On January 9, 2012, United States Citizenship and Immigration Services (USCIS) published a proposed rule for comment that would allow certain persons with approved family-based immigrant visa petitions to seek waivers in the United States for time they have spent in unlawful status, rather than having to apply for waivers overseas. This modest, procedural change will shorten the time that qualifying family members of US citizens must spend abroad (apart from their US families) and will lead more immigrants to avail themselves of the family-based visa process.
The first step in the family-based immigration process is for a US citizen or lawful permanent resident to petition for a visa for a close family member. However, after a family-based visa petition is approved, many beneficiaries face multi-year backlogs, based on numerical caps by nationality and by visa preference category. During this time, many opt to live unlawfully in the United States with their sponsoring family members. However, once a visa becomes available, most family members must leave the country to secure it. Such departures can trigger 3-year and 10 -year bars to admissibility (i.e., readmission) based on having lived without status in the United States. Although waivers may be requested, most applicants must submit waiver applications from outside the United States, and meet a strict “extreme hardship” standard. The uncertainty of the outcome of a waiver application and the often significant time that even persons whose waivers are ultimately approved must spend abroad dissuades many families from initiating this process at all and dissuades others from traveling abroad to secure their visas.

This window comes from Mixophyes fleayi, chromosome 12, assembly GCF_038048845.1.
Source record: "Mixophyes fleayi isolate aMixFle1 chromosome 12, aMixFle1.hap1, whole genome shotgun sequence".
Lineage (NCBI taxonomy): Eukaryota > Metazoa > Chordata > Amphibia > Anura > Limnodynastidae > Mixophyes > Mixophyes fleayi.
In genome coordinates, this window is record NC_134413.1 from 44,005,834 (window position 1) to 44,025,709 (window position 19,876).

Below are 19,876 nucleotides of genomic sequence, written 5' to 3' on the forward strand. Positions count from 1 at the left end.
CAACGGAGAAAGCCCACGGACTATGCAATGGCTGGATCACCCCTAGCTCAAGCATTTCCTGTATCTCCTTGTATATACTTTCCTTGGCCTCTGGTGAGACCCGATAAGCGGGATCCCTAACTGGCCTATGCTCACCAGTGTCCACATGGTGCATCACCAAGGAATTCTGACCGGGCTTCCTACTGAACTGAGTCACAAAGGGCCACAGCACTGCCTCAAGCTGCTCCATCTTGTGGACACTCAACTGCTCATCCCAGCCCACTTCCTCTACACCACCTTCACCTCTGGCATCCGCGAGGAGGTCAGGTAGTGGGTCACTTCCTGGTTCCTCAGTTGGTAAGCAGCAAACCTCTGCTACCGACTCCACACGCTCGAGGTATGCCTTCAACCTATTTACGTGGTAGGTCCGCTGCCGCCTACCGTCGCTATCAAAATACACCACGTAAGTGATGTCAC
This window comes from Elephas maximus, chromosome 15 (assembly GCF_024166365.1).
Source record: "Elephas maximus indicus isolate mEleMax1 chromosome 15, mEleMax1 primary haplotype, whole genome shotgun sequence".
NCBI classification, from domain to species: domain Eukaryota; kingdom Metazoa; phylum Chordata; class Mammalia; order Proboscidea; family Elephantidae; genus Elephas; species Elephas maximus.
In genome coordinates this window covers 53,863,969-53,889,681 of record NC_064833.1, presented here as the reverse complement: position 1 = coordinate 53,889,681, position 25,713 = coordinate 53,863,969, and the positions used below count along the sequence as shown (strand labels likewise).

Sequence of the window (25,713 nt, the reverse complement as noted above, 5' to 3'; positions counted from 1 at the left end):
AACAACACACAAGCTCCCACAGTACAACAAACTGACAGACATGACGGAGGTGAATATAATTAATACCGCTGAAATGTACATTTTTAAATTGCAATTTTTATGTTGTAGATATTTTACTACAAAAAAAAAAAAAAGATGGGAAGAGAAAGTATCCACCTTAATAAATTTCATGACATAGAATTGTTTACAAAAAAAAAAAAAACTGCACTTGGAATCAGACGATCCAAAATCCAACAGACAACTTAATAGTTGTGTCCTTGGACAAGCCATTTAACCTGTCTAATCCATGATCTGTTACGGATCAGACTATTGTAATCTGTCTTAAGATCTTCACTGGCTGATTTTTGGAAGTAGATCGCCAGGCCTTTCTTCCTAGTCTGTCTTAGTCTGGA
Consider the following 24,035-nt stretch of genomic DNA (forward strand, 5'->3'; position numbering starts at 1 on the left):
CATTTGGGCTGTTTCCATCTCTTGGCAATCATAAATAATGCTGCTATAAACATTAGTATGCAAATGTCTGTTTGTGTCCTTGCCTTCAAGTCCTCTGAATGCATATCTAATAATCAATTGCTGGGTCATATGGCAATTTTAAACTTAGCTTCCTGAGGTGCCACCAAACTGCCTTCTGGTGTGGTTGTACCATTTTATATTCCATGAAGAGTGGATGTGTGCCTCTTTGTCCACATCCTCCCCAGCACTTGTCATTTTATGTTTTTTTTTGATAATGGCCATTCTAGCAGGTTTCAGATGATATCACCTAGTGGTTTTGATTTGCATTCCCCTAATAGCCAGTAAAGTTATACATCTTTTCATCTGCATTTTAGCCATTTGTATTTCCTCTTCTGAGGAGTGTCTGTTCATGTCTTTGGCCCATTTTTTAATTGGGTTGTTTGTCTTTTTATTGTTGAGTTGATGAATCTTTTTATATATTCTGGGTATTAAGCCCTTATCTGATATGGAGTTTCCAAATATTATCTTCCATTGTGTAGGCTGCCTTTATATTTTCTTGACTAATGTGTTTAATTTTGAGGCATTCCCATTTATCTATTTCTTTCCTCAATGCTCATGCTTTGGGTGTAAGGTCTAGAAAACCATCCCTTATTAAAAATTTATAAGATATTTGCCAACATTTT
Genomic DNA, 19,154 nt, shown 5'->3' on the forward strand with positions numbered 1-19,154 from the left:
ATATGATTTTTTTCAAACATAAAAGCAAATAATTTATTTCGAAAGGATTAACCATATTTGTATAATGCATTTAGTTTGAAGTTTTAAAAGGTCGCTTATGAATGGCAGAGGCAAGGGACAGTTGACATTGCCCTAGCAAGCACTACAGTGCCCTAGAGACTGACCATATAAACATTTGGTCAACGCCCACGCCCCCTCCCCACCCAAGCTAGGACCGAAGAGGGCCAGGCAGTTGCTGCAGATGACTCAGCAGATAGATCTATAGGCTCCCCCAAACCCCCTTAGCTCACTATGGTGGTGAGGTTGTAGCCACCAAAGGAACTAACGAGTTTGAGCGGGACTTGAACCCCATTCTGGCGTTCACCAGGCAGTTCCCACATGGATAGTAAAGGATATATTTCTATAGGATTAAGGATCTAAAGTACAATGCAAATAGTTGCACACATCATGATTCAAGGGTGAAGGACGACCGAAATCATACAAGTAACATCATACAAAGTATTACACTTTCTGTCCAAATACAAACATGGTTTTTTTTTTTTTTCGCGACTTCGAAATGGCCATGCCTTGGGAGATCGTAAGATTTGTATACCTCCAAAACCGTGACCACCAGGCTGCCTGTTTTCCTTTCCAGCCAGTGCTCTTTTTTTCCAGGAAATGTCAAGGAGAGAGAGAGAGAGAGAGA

This problem is detailed in a report by the Migration Policy Institute, which was co-authored by CMS’s Executive Director Donald Kerwin, titled “Executive Action on Immigration: Six Ways to Make the System Work Better.” The USCIS’s proposed rule sets forth a more limited fix than the report recommended. The USCIS would allow immediate relatives of US citizens to request provisional waivers prior to departing the United States. The MPI report recommends that pre-adjudication of waivers be available in all family-based visa cases.